"Oh, ow, bloody hell!" Jimmy yelped, clutching his head.

"What on earth is going on?" Mrs Patmore asked, coming in from the kitchen to investigate the commotion. One look at the footman, flat on his back on the servants' hall floor, furnished her with an answer. Jimmy scrambled to his feet, despite the protest from his back, his face flushed with embarrassment. "Are y'alright?" Patmore questioned, trying and failing to keep the smile from her lips.

"Yes, I'm fine," Jimmy snapped, rubbing his head. His eyes widened and the blush drained from his cheeks when his hand came back wet with his blood.

"Oh my," Mrs Patmore said, her smile fading, "y'don't look fine. Sit down before yer pass out and I'll fetch Mr Barrow." She bustled out, ostensibly to find Mr Barrow. Perfect, now the under-butler-cum-medic would be privy to Jimmy's embarrassing situation too.

Jimmy gave the offending chair his most withering look, before picking it up and sitting awkwardly, as if he expected the thing to tip him back out at any moment. His head throbbed and he daren't touch it - Jimmy wasn't particularly fond of the sight of blood, even less so when it was his own. He recalled the first time he'd seen a man get shot in the trenches - he'd thrown up all over his boots, but that was probably as much to do with the shock of it as the blood itself. Mr Barrow hurried into the kitchen carrying a medical kit, followed closely by Mrs Patmore.

"Jimmy," he said - his complexion was pallid, worry etched into his face, "What have you done? Are you hurt?"

"I had an accident," Jimmy replied, feeling both dreadfully sorry for himself and ridiculously awkward. "Fell out of me chair," he paused, grimacing at the pain I'm his head, "an' cracked me head on the tiles."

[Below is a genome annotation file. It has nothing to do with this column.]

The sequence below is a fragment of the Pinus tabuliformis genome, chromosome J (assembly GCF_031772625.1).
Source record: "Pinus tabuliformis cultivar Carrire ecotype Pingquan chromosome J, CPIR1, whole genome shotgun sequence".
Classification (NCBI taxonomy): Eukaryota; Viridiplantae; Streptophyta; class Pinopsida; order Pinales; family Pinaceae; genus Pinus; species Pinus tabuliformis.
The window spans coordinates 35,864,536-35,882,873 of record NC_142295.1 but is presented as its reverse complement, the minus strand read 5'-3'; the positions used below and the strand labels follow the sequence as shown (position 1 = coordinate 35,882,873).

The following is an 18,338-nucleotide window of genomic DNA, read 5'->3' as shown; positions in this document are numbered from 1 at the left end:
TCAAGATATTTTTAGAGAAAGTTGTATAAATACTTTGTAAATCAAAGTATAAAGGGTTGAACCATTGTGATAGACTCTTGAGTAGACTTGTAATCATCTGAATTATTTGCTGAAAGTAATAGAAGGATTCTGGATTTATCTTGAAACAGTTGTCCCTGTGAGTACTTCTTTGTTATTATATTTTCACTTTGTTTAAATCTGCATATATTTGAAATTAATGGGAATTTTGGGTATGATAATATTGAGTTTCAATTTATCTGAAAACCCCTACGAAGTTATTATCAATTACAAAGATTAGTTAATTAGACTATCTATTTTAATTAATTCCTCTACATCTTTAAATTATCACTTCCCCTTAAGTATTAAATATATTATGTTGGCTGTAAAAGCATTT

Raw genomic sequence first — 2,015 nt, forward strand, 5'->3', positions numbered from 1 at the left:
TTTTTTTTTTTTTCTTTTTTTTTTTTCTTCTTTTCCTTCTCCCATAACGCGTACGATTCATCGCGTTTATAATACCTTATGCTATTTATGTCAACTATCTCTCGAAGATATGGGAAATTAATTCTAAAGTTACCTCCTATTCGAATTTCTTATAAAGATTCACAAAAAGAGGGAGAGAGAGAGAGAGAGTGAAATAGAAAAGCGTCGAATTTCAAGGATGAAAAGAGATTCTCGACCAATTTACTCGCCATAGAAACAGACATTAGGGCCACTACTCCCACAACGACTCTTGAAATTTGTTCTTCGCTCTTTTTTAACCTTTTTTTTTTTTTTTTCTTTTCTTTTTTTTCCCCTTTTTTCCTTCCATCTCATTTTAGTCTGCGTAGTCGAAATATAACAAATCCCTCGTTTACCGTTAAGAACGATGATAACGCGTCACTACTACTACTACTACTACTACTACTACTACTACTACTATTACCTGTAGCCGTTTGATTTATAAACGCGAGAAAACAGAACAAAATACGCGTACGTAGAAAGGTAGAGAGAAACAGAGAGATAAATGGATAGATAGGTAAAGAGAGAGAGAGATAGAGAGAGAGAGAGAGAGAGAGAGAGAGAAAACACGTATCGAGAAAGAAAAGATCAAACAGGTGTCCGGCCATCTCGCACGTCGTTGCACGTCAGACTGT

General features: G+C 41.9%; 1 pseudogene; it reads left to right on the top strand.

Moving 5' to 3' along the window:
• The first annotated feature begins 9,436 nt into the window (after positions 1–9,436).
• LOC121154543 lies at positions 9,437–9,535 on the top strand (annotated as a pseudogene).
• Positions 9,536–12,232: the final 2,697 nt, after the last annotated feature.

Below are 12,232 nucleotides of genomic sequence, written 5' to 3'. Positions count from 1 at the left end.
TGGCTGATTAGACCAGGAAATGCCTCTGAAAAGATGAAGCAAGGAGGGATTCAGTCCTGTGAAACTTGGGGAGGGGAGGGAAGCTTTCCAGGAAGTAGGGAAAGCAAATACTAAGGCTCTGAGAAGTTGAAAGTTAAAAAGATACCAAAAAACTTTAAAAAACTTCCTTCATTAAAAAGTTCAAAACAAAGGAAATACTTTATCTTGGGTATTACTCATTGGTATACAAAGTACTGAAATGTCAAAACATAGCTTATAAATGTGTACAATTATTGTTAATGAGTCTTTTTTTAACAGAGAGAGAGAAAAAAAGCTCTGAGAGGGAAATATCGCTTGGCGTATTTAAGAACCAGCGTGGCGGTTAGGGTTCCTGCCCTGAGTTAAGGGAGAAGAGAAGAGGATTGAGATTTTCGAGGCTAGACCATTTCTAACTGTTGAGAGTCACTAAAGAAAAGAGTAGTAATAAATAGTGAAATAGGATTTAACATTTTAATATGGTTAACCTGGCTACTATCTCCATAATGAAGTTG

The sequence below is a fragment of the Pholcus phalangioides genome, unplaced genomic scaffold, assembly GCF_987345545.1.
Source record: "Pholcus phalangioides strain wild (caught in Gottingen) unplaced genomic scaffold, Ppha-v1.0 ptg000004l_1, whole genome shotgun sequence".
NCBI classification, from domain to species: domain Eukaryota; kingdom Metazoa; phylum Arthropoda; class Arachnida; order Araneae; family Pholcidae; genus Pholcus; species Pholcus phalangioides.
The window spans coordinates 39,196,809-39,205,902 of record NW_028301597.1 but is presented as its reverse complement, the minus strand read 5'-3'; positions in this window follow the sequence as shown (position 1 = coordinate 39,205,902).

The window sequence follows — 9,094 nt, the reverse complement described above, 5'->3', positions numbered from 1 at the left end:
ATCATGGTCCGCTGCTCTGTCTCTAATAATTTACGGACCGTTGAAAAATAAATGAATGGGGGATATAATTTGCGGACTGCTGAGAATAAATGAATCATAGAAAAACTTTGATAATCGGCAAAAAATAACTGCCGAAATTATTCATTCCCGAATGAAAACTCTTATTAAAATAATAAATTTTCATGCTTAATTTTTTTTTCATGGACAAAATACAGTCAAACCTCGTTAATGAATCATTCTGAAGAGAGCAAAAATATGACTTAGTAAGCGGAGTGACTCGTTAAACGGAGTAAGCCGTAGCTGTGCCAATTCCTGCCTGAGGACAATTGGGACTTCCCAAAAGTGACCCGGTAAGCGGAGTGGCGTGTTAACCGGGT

"It were bleedin'," Mrs Patmore added, "so I thought you better look at it Mr Barrow, seein' as you were a medic an' all."

"Yes, of course," Mr Barrow said, "if you're alright with that Jimmy?"

Jimmy nodded tightly - honestly, he was glad it was Mr Barrow looking after him and not Mrs Hughes or, worse still, Doctor Clarkson. Mr Barrow would be gentle and would treat him kindly and wouldn't tease him - not too badly at any rate.

"Let's have a look then," Mr Barrow said, softly brushing Jimmy's hair aside and inspecting the back of his head. "You've a nasty gash there Jimmy - I don't think it'll need stitches but I should clean it and apply a bandage."

"I'll leave yer to it then," Mrs Patmore said. "Shout us if y’need anything," and she scuttled back into the kitchen. Mr Barrow opened the medical kit and fished out some gauze and a bottle of iodine solution.

"This'll sting a bit Jimmy," he said, "but I'll try to be gentle." He applied the iodine to Jimmy's head, much to the footman's dismay - he wondered if it would stain his hair horribly and he knew he'd smell like a hospital for days. And, despite Mr Barrow's warning, Jimmy gritted his teeth and hissed when the iodine touched the open wound.

"Bloody hell," Jimmy exclaimed, "that's a bit...tender Mr Barrow."

"Mmm, sorry," he replied, concentrating on the task at hand.

Jimmy noticed the mild tremor in Mr Barrow's hand - of course, it was probably awkward for him, to be touching Jimmy and all. He usually avoided physical contact as if Jimmy had some horrible, contagious disease - this was the closest they'd been since the unmentionable incident. It was stupid really, as Jimmy had forgiven Mr Barrow a long time ago for his indiscretion, and they were now firm friends. Jimmy even considered Mr Barrow to be his best friend - not that he had a huge circle to choose from, mind. And Mr Barrow's proclivities, the cause of their erstwhile enmity, no longer bothered Jimmy as it once had. It was probably far too soppy a thought and Jimmy would never admit it to anyone, but it seemed to him that love was love, regardless of gender. How could something so singularly good and joyful ever be wrong?